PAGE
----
Dominic died in 1967, his heirs being Daniel, Matthew, Emil, and two children of John, who had predeceased him. A petition was filed to admit the 1957 instrument to probate. Daniel, appellee herein, then asked that the 1950 instrument be probated. Emil, the appellant, cross-petitioned to have the 1958 will probated. A hearing was held, with all parties present, before a magistrate (now an associate judge) of the circuit court of Cook County. No objection was made to the court's reference to the proceeding as a "contest." The court eventually ordered that the 1958 will be admitted to probate and that letters testamentary be issued to Emil as the named executor.
On appeal the appellate court reversed, one justice dissenting, holding that the 1950 instrument was a valid joint and mutual will and that the circuit court had the power to decide that issue at the hearing.
Appellant now contends that the scope of inquiry in a section 69 proceeding is strictly limited to whether a will was executed in compliance with the statute and which of two or more wills was executed last in point of time.
The scope of this section has been examined in a number of cases. In re Estate of Baughman (1960), 20 Ill.2d 593, also involved an attempt to prove the validity of a prior revoked joint and mutual will in a section 69 hearing to admit a will to probate. The probate court refused to consider the issue and we affirmed, holding that the issue in such a proceeding is limited to "which of the proffered instruments is the last will of the testator executed in compliance with the statutory requirements." (20 Ill.2d at 601.) We further held that a probate court had no jurisdiction to decide the existence of a contract not to revoke a joint and mutual will, noting that this issue might be brought only "in an action on the contract or in a suit in chancery." This view was reiterated in In re Will of Lortz (1961), 23 Ill.2d 344.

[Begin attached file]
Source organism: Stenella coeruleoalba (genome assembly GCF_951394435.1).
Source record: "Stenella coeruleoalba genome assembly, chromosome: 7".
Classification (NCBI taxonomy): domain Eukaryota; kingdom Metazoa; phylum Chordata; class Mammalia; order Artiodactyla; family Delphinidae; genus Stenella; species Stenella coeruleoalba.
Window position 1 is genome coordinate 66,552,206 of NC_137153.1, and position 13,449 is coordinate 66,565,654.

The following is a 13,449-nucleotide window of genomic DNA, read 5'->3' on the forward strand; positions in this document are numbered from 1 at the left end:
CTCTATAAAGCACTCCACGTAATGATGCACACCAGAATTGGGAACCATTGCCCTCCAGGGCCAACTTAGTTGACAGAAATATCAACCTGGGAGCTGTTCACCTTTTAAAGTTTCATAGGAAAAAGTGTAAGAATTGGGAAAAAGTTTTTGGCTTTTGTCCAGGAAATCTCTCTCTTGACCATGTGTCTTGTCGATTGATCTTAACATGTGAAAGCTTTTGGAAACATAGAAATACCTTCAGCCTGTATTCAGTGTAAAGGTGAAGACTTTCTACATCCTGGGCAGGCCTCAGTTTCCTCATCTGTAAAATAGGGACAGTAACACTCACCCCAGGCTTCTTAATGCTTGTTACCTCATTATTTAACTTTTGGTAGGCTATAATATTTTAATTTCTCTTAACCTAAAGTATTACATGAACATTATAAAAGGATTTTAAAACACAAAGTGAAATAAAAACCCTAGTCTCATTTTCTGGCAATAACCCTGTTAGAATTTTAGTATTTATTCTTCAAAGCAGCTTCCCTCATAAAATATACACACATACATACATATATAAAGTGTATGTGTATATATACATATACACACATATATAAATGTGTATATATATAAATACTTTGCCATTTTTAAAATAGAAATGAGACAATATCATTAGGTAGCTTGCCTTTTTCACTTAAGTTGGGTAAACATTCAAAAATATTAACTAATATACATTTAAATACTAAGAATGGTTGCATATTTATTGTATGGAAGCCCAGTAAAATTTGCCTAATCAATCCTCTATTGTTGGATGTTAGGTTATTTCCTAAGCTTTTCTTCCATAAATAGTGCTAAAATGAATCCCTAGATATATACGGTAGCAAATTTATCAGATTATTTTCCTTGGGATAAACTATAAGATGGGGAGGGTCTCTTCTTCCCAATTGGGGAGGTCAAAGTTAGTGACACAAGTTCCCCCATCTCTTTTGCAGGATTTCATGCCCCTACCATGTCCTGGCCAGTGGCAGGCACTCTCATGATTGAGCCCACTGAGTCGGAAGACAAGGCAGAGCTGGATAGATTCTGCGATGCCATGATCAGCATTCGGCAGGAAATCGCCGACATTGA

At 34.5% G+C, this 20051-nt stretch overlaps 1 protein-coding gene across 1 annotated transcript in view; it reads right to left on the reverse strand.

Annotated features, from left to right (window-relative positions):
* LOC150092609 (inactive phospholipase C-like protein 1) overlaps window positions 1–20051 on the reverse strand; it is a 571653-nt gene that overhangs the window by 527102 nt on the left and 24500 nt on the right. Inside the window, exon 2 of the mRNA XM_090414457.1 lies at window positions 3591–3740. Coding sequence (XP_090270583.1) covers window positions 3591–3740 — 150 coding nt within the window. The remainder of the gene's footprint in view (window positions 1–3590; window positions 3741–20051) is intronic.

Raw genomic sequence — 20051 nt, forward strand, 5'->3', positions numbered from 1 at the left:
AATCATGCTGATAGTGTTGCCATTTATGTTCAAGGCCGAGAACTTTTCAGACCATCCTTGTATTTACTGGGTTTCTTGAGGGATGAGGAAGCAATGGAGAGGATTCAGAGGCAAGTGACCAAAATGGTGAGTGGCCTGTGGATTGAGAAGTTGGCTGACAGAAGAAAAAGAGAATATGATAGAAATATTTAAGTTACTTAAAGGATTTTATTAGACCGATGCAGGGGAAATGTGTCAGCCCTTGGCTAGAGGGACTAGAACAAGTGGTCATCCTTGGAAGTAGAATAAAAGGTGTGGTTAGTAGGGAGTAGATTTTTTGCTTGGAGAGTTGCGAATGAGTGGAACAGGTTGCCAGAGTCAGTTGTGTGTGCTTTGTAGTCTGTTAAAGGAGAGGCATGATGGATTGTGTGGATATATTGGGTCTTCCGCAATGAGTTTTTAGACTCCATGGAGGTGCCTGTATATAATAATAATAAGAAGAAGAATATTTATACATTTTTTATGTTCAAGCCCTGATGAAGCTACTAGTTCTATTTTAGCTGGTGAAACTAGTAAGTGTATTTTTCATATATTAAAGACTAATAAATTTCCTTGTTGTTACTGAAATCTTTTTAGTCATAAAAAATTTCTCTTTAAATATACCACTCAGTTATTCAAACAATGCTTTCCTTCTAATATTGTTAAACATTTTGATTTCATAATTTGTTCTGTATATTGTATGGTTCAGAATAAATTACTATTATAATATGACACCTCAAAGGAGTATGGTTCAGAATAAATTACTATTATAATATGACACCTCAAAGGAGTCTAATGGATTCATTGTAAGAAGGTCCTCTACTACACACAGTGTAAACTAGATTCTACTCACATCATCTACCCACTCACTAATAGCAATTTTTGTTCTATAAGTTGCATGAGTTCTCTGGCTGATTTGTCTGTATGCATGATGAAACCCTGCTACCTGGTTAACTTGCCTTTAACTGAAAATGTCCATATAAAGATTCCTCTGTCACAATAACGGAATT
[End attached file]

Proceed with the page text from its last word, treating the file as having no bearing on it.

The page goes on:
Appellee argues that these decisions are inapplicable since the adoption of the Judicial Article (Ill. Const. (1870), as amended, art. VI, sec. 8, effective January 1, 1964), which consolidated all the special courts then in existence into a circuit court of general jurisdiction. This argument was rejected in Ruffing v. Glissendorf (1968), 41 Ill.2d 412, in which an attempt was made in a section 69 proceeding to invalidate a will based upon the incompetency of the testator. We therein held that "the proof necessary to entitle a will to probate is confined to the essential elements fixed by the statute (section 69 and its predecessors) and is for the purpose of establishing whether a prima facie case of validity has been made. * * * [N]o contradictory evidence is admissible * * *." (41 Ill.2d at 420.) We said that the abolition of probate courts and the creation of circuit courts of unlimited jurisdiction did not alter the character of evidence statutorily permitted in a section 69 proceeding.